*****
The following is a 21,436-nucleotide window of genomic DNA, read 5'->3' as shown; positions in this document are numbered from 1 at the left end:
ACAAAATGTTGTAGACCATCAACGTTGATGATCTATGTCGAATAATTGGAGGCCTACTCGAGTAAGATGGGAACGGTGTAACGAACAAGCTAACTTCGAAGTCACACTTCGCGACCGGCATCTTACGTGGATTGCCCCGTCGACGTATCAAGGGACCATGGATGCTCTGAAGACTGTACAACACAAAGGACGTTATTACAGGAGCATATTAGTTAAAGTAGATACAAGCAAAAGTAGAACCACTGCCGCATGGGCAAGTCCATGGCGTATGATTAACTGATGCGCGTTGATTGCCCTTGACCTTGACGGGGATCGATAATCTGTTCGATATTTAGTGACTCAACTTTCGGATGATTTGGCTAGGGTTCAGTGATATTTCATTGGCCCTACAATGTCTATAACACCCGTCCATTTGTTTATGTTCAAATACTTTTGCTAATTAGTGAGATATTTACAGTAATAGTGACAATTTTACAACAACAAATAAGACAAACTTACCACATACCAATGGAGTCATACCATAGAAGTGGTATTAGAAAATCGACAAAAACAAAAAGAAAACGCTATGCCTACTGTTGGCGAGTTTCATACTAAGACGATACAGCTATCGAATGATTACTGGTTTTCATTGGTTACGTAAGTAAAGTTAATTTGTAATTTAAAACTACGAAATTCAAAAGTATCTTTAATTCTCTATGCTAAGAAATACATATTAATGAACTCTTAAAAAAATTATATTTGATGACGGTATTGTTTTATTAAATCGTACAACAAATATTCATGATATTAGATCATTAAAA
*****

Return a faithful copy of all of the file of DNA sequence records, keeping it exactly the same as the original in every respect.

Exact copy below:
The following is a 21,436-nucleotide window of genomic DNA, read 5'->3' as shown; positions in this document are numbered from 1 at the left end:
ACAAAATGTTGTAGACCATCAACGTTGATGATCTATGTCGAATAATTGGAGGCCTACTCGAGTAAGATGGGAACGGTGTAACGAACAAGCTAACTTCGAAGTCACACTTCGCGACCGGCATCTTACGTGGATTGCCCCGTCGACGTATCAAGGGACCATGGATGCTCTGAAGACTGTACAACACAAAGGACGTTATTACAGGAGCATATTAGTTAAAGTAGATACAAGCAAAAGTAGAACCACTGCCGCATGGGCAAGTCCATGGCGTATGATTAACTGATGCGCGTTGATTGCCCTTGACCTTGACGGGGATCGATAATCTGTTCGATATTTAGTGACTCAACTTTCGGATGATTTGGCTAGGGTTCAGTGATATTTCATTGGCCCTACAATGTCTATAACACCCGTCCATTTGTTTATGTTCAAATACTTTTGCTAATTAGTGAGATATTTACAGTAATAGTGACAATTTTACAACAACAAATAAGACAAACTTACCACATACCAATGGAGTCATACCATAGAAGTGGTATTAGAAAATCGACAAAAACAAAAAGAAAACGCTATGCCTACTGTTGGCGAGTTTCATACTAAGACGATACAGCTATCGAATGATTACTGGTTTTCATTGGTTACGTAAGTAAAGTTAATTTGTAATTTAAAACTACGAAATTCAAAAGTATCTTTAATTCTCTATGCTAAGAAATACATATTAATGAACTCTTAAAAAAATTATATTTGATGACGGTATTGTTTTATTAAATCGTACAACAAATATTCATGATATTAGATCATTAAAA